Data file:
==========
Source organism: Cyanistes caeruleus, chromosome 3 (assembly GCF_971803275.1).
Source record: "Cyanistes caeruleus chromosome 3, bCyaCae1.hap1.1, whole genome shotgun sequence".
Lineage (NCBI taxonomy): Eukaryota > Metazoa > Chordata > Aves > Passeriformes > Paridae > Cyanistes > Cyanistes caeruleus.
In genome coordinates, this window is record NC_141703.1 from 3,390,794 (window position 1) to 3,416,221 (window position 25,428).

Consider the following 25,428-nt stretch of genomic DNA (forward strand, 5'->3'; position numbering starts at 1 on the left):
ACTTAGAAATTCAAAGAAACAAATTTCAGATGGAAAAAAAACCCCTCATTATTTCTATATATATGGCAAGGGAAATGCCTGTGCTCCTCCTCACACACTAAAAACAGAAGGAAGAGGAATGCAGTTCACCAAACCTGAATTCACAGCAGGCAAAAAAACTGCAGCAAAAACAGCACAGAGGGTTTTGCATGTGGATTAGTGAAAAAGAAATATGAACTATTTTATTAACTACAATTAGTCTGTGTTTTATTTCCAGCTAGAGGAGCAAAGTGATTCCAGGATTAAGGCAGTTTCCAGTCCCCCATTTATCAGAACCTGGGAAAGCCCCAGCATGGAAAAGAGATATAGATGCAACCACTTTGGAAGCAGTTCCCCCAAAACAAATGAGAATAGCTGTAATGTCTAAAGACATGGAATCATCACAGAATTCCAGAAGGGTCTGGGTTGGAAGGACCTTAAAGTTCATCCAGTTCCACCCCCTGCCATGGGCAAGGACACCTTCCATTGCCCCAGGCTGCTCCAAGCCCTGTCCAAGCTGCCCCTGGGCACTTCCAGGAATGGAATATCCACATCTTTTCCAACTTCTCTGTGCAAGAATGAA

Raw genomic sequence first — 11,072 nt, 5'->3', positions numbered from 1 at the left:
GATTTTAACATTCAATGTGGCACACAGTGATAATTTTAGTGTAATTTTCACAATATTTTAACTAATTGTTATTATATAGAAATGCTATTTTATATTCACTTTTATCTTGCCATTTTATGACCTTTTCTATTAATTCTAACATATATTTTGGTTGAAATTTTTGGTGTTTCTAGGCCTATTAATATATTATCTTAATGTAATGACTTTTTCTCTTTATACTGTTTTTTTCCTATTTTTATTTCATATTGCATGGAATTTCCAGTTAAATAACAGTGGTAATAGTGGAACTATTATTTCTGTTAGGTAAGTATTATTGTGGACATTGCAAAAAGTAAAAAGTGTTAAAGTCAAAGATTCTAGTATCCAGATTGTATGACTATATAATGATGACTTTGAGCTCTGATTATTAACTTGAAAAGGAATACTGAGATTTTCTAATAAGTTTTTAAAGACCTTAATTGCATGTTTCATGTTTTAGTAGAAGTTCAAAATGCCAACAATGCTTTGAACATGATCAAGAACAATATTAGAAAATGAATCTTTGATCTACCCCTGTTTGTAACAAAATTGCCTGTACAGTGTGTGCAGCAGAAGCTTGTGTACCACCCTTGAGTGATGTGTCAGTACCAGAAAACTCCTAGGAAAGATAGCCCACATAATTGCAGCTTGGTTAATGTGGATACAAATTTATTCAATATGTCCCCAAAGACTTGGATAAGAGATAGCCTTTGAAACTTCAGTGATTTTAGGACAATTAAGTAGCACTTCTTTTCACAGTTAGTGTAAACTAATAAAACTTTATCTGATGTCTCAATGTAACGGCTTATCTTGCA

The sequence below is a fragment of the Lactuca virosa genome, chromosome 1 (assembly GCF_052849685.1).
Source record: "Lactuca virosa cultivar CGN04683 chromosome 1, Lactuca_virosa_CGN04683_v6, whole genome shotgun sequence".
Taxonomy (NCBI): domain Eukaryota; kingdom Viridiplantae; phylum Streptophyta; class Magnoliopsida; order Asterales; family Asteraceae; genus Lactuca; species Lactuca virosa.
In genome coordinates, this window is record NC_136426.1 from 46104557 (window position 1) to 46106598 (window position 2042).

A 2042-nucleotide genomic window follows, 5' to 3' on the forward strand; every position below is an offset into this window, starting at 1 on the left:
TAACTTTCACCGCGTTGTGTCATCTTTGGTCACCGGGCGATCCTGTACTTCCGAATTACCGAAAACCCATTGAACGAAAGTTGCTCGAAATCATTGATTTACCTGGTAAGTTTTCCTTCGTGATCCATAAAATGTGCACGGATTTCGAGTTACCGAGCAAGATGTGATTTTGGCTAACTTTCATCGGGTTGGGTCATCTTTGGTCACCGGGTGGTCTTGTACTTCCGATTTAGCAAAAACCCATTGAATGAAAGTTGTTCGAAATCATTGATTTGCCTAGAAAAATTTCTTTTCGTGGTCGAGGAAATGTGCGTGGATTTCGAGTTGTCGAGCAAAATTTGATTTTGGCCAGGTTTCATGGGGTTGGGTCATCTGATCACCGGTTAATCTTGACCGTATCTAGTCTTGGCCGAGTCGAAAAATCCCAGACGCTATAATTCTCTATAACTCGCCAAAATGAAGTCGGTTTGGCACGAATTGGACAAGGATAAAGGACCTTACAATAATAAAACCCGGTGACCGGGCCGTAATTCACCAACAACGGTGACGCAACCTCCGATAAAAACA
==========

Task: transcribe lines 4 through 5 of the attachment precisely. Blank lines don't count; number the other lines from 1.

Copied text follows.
In genome coordinates, this window is record NC_141703.1 from 3,390,794 (window position 1) to 3,416,221 (window position 25,428).

Consider the following 25,428-nt stretch of genomic DNA (forward strand, 5'->3'; position numbering starts at 1 on the left):